Selected Books produced by NPF researchers
(section under development)


AIDS, Behavior, and Culture  Edward C. Greeen and Allison Ruark (Left Coast Press, 2011)

AIDS, Behavior, and Culture presents a bold challenge to the prevailing wisdom of “the global AIDS industry” and offers an alternative framework for understanding what works in HIV prevention. Arguing for a behavior-based approach, Green and Ruark make the case that the most effective programs are those that encourage fundamental behavioral changes such as faithfulness, avoidance of concurrent or overlapping sexual partners, delay of age of first sex, and complete recovery from drug addiction.

Successful programs are locally based, low cost, low tech, innovative, and built on existing cultural structures. In contrast, they argue that anthropologists and public health practitioners focus on counseling, testing, condoms, and treatment, and impose their Western values, culture, and political ideologies in an attempt to “liberate” Third World people from sexual repression and homophobia. This provocative book is essential reading for anyone working in HIV/AIDS prevention, and a stimulating introduction to the key controversies and approaches in global health and medical anthropology for students and general readers.

Broken Promises:
How the AIDS Establishment Has Betrayed the Developing World Edward C. Green (Polipoint Press, 2011)

Former Harvard University researcher Edward Green shows how four forces-ideology, politics, a fixation on technology, and money-have produced AIDS policy failures in Africa, where two-thirds of all AIDS victims live. Dr. Green calls for a more flexible and empirically based policy focused on promoting fidelity or partner reduction-the only approach besides male circumcision that has proven effective in Africa.

Review of this book:
April 27, 2011:


The ABC Approach to Preventing the Sexual Transmission of HIV  Edward C. Green and Allison Herling (Masthof Press, 2006)

This book, an initiative of the CCIH HIV Prevention and Health Behavior Working Group, addresses common questions and answers regarding the ABC approach to HIV prevention (Abstain, Be faithful, or use a Condom). Through a clear, concise review of relevant data, it presents compelling evidence of the power of the ABC approach to dramatically reduce the sexual transmission of HIV. This document is for health professionals and non-health professionals alike, and anyone who has ever wondered if there is hope for the AIDS epidemic.

Rethinking AIDS Prevention: Learning from Successes in Developing Countries
 Edward C. Green (Praeger, 2003)

This is not another book about how AIDS is out of control in Africa and Third World nations, or one complaining about the inadequacy of secured funds to fight the pandemic. The author looks objectively at countries that have succeeded in reducing HIV infection rates…along with a worrisome flip side to the progress.

The largely medical solutions funded by major donors have had little impact in Africa, the continent hardest hit by AIDS. Instead, relatively simple, low-cost behavioral change programs–stressing increased monogamy and delayed sexual activity for young people–have made the greatest headway in fighting or preventing the disease’s spread. Ugandans pioneered these simple, sustainable interventions and achieved significant results. As National Review journalist Rod Dreher put it, “Rather than pay for clinics, gadgets and medical procedures–especially in the important earlier years of its response to the epidemic–Uganda mobilized human resources.” In a New York Times interview, Green cited evidence that “partner reduction,” promoted as mutual faithfulness, is the single most effective way of reducing the spread of AIDS.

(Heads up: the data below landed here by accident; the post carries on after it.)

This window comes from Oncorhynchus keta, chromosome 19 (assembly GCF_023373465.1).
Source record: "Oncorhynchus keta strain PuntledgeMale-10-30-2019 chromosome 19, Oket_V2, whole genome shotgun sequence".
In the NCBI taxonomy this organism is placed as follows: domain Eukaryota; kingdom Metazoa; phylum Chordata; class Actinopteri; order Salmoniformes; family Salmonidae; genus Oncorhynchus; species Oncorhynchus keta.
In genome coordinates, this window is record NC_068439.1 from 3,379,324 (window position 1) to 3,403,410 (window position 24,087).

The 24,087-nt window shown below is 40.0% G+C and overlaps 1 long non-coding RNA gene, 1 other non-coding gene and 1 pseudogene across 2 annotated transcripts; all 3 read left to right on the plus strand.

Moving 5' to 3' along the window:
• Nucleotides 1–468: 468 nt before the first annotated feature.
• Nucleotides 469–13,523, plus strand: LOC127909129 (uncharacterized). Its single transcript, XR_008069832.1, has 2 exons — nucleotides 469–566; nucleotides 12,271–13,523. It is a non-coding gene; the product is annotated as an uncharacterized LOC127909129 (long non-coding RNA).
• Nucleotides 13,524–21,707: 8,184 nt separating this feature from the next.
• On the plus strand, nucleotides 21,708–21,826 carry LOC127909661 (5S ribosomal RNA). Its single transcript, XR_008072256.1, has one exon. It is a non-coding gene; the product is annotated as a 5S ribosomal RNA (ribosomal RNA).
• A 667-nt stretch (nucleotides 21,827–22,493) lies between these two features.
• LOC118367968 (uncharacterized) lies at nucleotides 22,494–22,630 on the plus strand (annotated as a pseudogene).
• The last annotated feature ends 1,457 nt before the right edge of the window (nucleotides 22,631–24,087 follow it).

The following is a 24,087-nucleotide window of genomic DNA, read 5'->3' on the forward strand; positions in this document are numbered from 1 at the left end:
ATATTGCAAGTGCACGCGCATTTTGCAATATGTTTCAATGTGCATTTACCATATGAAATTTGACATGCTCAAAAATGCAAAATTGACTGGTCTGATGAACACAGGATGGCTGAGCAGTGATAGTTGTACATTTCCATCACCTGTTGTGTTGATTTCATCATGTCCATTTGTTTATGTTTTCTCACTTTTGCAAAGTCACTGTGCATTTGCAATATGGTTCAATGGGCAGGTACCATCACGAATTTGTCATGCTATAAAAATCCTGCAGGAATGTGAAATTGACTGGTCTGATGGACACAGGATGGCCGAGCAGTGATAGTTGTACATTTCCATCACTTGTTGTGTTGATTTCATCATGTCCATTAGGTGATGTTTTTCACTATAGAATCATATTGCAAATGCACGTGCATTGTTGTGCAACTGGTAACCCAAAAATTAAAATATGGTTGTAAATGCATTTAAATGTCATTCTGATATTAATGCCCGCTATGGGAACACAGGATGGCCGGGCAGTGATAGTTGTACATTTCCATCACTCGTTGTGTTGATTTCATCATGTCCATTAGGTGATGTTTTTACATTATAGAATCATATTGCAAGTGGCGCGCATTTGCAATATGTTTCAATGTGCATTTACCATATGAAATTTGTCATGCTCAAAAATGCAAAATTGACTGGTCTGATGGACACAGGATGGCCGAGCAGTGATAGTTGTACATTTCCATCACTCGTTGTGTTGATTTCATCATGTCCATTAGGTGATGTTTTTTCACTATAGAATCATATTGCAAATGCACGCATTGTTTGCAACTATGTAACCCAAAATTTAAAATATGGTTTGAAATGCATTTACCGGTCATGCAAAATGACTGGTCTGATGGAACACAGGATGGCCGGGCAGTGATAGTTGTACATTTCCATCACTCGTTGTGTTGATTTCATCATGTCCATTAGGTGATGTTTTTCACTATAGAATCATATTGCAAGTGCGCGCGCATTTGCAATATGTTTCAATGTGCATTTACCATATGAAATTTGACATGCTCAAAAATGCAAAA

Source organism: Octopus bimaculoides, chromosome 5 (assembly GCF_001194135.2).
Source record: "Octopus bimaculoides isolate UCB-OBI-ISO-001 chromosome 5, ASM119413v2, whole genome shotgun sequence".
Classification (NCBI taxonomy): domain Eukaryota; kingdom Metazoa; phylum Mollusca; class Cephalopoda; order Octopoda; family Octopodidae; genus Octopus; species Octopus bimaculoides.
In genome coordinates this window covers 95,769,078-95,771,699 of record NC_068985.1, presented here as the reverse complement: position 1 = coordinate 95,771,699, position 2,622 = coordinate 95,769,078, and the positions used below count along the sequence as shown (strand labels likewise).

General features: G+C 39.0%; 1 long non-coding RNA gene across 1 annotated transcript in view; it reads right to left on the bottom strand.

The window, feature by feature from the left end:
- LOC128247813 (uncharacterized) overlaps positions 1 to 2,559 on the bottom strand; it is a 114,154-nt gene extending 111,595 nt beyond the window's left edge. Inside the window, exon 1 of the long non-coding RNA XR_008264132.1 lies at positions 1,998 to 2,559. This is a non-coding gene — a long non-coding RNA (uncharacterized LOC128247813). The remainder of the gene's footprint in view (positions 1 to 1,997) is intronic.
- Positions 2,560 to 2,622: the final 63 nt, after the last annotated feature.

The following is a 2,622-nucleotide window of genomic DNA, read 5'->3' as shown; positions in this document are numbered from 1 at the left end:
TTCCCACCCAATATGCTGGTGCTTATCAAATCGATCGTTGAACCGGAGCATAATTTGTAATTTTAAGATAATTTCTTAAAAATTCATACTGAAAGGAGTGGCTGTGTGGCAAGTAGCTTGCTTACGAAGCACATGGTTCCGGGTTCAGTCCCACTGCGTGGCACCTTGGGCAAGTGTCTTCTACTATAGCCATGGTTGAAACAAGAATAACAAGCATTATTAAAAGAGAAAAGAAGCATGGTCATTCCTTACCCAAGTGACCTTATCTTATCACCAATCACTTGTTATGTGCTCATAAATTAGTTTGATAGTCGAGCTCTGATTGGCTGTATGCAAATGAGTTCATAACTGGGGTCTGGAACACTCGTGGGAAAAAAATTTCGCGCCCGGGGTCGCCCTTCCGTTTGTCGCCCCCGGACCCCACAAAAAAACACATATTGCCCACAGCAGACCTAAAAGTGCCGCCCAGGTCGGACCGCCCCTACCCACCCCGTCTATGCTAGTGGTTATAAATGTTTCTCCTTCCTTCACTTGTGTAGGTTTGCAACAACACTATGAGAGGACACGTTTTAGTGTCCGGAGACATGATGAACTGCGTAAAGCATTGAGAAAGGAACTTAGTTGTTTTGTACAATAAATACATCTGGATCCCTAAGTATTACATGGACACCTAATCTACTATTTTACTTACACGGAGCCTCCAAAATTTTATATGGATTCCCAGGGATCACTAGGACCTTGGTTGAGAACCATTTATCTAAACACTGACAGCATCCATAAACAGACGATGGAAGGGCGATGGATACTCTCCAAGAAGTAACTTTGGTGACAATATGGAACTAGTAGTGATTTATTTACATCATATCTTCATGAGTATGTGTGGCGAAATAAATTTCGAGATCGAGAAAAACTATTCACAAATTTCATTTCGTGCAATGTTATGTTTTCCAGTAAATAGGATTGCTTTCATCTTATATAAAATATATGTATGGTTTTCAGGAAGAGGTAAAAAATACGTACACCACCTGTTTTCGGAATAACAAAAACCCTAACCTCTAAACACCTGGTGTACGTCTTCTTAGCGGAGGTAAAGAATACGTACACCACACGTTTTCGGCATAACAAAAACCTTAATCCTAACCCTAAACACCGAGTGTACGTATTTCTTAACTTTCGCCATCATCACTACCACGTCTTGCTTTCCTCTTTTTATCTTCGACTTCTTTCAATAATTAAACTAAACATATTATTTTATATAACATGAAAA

Indigenous Theories of Contagious Disease Edward C. Green (Altamira Press, 1999) [click title to view a free online version of the book]

Far from being the province of magic, witchcraft, and sorcery, indigenous understanding of contagious disease in Africa and elsewhere in the developing world very often parallels western concepts of germ theory, according to the author. Labeling this “indigenous contagion theory (ICT),” Green synthesizes the voluminous ethnographic work on tropical diseases and remedies-as well as 20 years of his own studies and interventions on sexually transmitted diseases, AIDS, and traditional healers in southern Africa-to demonstrate how indigenous peoples generally conceive of contagious diseases as having naturalistic causes. His groundbreaking work suggests how western medical practitioners can incorporate ICT to better help native peoples control contagious diseases.


Indigenous Healers and the African State: Policy Issues Concerning African Indigenous Healers in Mozambique and Southern Africa. Edward C Green. Pact Publications: New York, 1996.


AIDS and STDs in Africa: Bridging the Gap Between Traditional Healing and Modern Medicine  Edward C. Green (Westview Press, 1994)

Green, a medical anthropologist with field experience in Swaziland, Nigeria, Mozambique, and Liberia, presents a substantial amount of data and realistic thinking. He believes that modern Western medicine and traditional sub-Saharan African healing should work together rather than compete.

The individual interviews and focus group discussions he reports show that traditional healers have done much of value and that many of them are sufficiently flexible and capable to benefit from education in some Western medical practices. Those must, however, be transmitted in the spirit of cooperation rather than imposition; each group of health practitioners, Western and African, can learn from the other; for example, Westerners can discover that in Africa the category of STDs covers many more illnesses than they include under the term.


Practicing Development Anthropology.  Green, EC, (ed), Boulder, Co. and Oxford, U.K.: Westview Press, 1986.